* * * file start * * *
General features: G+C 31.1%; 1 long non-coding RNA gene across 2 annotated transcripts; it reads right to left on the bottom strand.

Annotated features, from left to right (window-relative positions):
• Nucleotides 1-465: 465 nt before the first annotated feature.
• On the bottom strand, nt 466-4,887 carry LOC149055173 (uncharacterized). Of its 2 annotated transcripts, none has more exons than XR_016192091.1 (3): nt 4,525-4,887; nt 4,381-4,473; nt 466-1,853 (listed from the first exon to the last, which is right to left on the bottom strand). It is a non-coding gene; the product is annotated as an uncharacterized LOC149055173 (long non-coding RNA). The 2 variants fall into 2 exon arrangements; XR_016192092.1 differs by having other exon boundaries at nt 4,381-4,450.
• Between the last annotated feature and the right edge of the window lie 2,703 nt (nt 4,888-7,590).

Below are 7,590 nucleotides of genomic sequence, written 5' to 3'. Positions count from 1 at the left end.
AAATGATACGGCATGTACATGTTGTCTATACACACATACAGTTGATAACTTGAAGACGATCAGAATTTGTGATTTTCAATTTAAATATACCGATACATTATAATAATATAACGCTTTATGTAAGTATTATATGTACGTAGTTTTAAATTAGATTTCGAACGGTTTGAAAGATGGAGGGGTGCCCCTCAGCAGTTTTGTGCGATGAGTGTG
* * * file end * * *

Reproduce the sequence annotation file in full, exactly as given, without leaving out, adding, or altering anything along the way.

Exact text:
General features: G+C 31.1%; 1 long non-coding RNA gene across 2 annotated transcripts; it reads right to left on the bottom strand.

Annotated features, from left to right (window-relative positions):
• Nucleotides 1-465: 465 nt before the first annotated feature.
• On the bottom strand, nt 466-4,887 carry LOC149055173 (uncharacterized). Of its 2 annotated transcripts, none has more exons than XR_016192091.1 (3): nt 4,525-4,887; nt 4,381-4,473; nt 466-1,853 (listed from the first exon to the last, which is right to left on the bottom strand). It is a non-coding gene; the product is annotated as an uncharacterized LOC149055173 (long non-coding RNA). The 2 variants fall into 2 exon arrangements; XR_016192092.1 differs by having other exon boundaries at nt 4,381-4,450.
• Between the last annotated feature and the right edge of the window lie 2,703 nt (nt 4,888-7,590).

Below are 7,590 nucleotides of genomic sequence, written 5' to 3'. Positions count from 1 at the left end.
AAATGATACGGCATGTACATGTTGTCTATACACACATACAGTTGATAACTTGAAGACGATCAGAATTTGTGATTTTCAATTTAAATATACCGATACATTATAATAATATAACGCTTTATGTAAGTATTATATGTACGTAGTTTTAAATTAGATTTCGAACGGTTTGAAAGATGGAGGGGTGCCCCTCAGCAGTTTTGTGCGATGAGTGTG